Solo shows can feel particularly intimate on Zoom, as if it’s just you and the performer.
Case in point: Marga Gomez’s “Spanking Machine,” a Brava Theatre production.
In her many solo performances, the Bay Area’s longtime, treasured comic explores her own life— her flamboyant Cuban American parents, her search for love and sex, her all-too-human mishaps and missteps — in ways that are hilarious and always deeply affecting.
This latest show’s titular spanking machine recurs as a motif. Mostly it represents that mysterious thing that you fear all your life without knowing exactly what it is. Gomez narrates, tracking herself from childhood through her teenage years to the present. Along the way she inhabits various characters with wit and insight.
She first encountered the spanking machine in third grade at Immaculate Conception. The kids quaked at threats from the nuns to send them off to that scary apparatus.
One boy, Scotty, who became little Marga’s buddy in innocent mischief, was the first to be sent there and lived to tell the tale—or to evade the truth. Much later in life, Marga reconnects with her childhood friend, and surprising and sometimes bitter memories emerge.
Gomez initially rehearsed “Spanking Machine” live onstage. In this digital re-creation, she interweaves clips of that stage performance. You see her perched on a stool at Brava and hear audience laughter, but it’s a relief when she switches back to the virtual format. The audio’s better, and she’s exceptional at establishing an up close and personal rapport with us, the viewers.
On either platform, though, Gomez’s story registers strongly, equal parts funny and painful. The show continues in live streams on Sundays through Oct. 11. Tickets are $10-$20 at brava.org.
Further proof of how well solo shows can work on Zoom: “What Will I Be When You Grow Up?,” which is just as amusing and poignant as its title implies and impeccably performed by that chameleon Geoff Hoyle.
This latest solo venture, billed as a workshop production, could be trimmed of just a few extraneous moments during its 90-minute length—maybe two uncles is one too many—but under the direction of David Ford, it’s utterly charming.
British-born Hoyle, now a grandfather in his 70s, wonders what legacy he’s handing down to his grandson, 4-year-old Buster, whose main interest, during the course of the play, is creating his own show involving his toy garbage truck. To see Hoyle turn himself into a garbage truck, or a church organ, is pure bliss.
During the play, as he ponders what exactly he can offer the kid that will be valuable as he grows up, he plays a variety of characters, including Buster, his own Yorkshire working-class elders (Mum, Dad, grandfather, Uncle Bob the self-designated outlaw, Uncle Horace), his giddy childhood violin teacher, Miss Felix (she’s one of several characters who return as ghosts, offering Hoyle startling new perspective on their lives) and others. He even briefly inhabits his own future geezer self as a composite of all seven of Snow White’s dwarves. What kind of grandfather should he—can he—be? He tries various ones on for size.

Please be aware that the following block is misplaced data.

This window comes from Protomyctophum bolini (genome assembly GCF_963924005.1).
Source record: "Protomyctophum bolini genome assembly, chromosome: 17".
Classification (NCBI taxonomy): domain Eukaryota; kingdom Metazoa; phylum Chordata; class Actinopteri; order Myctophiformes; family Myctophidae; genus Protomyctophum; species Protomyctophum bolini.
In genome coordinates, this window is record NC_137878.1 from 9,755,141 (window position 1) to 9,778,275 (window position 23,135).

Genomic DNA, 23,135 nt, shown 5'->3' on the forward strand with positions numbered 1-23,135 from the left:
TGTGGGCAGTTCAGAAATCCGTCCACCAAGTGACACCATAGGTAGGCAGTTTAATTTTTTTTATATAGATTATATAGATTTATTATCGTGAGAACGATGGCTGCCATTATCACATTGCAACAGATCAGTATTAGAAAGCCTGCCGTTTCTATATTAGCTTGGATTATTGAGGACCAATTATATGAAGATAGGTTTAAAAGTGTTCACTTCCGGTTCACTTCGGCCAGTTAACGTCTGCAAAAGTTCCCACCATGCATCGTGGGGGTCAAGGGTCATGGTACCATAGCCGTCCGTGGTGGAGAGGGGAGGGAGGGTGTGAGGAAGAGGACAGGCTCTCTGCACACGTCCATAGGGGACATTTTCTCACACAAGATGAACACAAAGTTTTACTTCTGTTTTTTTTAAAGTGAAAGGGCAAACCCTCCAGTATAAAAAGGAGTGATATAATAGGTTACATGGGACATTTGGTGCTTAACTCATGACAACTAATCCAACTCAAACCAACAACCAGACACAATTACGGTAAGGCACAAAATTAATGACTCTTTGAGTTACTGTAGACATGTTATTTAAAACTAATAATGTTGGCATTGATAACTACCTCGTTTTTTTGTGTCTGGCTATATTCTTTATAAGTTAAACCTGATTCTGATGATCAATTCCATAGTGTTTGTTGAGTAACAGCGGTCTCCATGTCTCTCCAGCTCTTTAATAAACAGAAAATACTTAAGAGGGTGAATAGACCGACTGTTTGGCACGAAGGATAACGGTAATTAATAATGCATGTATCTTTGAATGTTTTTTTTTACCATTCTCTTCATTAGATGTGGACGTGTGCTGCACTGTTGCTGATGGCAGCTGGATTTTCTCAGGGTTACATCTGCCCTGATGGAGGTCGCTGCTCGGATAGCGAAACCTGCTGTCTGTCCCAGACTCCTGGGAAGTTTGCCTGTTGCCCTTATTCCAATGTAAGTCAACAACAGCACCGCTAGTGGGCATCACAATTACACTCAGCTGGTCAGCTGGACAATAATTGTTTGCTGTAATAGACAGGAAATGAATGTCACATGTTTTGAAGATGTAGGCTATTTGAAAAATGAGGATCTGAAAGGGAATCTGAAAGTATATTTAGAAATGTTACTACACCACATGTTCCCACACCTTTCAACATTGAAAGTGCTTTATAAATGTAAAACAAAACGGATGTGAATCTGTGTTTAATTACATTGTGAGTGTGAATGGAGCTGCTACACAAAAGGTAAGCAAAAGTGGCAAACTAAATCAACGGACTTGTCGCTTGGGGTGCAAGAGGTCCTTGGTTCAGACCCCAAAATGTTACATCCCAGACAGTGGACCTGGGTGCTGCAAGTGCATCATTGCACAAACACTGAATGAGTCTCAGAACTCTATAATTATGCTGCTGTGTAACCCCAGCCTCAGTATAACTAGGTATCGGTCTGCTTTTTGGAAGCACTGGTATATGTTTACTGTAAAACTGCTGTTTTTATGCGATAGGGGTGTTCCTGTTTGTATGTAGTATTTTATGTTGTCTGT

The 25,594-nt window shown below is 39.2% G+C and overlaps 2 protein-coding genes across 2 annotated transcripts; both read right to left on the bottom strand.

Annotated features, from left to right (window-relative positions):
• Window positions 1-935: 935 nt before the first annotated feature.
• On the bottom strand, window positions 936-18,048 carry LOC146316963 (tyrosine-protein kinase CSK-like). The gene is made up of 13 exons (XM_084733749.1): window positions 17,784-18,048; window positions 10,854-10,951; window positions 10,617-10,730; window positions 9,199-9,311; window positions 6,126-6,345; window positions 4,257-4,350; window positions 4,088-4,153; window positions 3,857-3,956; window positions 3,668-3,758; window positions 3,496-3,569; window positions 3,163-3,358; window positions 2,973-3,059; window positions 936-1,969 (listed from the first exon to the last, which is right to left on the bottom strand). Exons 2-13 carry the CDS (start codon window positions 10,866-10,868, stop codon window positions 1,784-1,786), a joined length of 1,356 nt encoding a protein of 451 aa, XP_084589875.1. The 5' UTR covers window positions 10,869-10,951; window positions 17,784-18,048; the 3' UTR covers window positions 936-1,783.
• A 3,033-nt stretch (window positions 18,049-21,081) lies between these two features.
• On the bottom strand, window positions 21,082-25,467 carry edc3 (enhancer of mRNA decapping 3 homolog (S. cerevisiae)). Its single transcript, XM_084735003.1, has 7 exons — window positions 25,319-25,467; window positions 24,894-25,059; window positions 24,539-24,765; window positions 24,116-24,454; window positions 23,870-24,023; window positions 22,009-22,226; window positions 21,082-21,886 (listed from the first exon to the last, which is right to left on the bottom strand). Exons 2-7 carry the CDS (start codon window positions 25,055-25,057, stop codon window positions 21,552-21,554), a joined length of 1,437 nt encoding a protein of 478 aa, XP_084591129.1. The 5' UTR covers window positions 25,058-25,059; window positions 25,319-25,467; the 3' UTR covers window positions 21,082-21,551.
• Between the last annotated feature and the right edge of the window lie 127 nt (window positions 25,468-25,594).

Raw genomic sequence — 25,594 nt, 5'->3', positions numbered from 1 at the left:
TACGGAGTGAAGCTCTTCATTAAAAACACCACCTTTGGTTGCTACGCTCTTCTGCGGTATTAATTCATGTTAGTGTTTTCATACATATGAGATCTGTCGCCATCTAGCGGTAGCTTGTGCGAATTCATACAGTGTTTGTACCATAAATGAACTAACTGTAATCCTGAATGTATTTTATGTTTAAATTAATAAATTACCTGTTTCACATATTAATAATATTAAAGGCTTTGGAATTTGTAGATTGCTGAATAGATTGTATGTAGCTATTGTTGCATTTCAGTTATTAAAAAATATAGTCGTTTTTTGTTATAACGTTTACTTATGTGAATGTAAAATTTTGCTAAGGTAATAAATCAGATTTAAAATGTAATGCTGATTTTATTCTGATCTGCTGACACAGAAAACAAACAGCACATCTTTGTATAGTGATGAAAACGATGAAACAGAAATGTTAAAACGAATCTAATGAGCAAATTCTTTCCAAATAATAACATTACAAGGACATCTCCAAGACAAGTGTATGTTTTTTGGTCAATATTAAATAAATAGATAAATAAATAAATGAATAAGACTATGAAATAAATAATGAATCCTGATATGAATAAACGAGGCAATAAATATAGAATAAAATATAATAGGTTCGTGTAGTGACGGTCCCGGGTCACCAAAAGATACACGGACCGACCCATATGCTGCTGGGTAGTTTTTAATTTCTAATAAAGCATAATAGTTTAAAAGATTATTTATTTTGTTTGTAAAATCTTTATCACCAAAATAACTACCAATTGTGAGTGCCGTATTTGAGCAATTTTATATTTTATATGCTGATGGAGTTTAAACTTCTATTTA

He weaves in some of his own childhood and young-adult experiences as a budding musician and performer and, surprisingly, as a soldier stationed in Northern Ireland: “Do you believe I did this?” he says, gazing into his computer’s camera (like Gomez, he’s masterful at seeming to establish intimate contact with viewers).
Hoyle’s the rare solo performer whose writing and his acting skills are equal. There’s apparently nothing the physically agile, rubbery-faced comic talent can’t do. The Marsh has been nurturing his career for a long time and hopefully will eventually put this show, streaming now on its YouTube page, on stage.
The literary troupe Word for Word chose an uncannily apropos story for its initial pandemic-era podcast series: the first chapter of E.M. Forster’s sci-fi novel “The Machine Stops.” The world Forster created 100 years ago is one in which everyone lives underground, in isolation, communicating with family and friends through a “plate” that glows, reflecting their images.
Vashti (Susan Harloe) is completely comfortable in this mechanized world, but her adult son, Kuno, who lives on the other side of the planet, suddenly announces he wants to see her in person, not through a machine—she must come by “airship” to visit him.
It’s downright eerie how similar Forster’s vision is to our own current reality. Brian Rivera narrates, with various roles played by other Word for Word regulars. Don’t expect this to resemble an audiobook reading. This stellar company, it turns out, enhances literature in this audio format just as beautifully as it has always done onstage. The terrific sound design is by David R. Molina , Gendell Hing-Hernández directs. Two more episodes follow Sept. 24 and Oct. 1. Visit zspace.org/pod.
Bonus: A particularly hilarious and satirical new playlet by hometown heroine Lauren Gunderson, “Two Pigeons Talk Politics,” directed by Tracy Ward and featuring El Beh and Nic A. Sommerfeld, can be viewed in SF Playhouse’s Zoomlet series at its Youtube page.
One time only: A staged reading of “Manatee on Mars,” a premiere by actor-playwright Tanya Shaffer (full disclosure: she’s a friend), is about a 12-year-old boy on the autism spectrum. Catherine Castellanos, Anna Ishida, Adrian N. Roberts and others appear; Giovanni Rodriguez directs. It’s at 2 p.m. Sept. 26 at https://bit.ly/3kaavy8.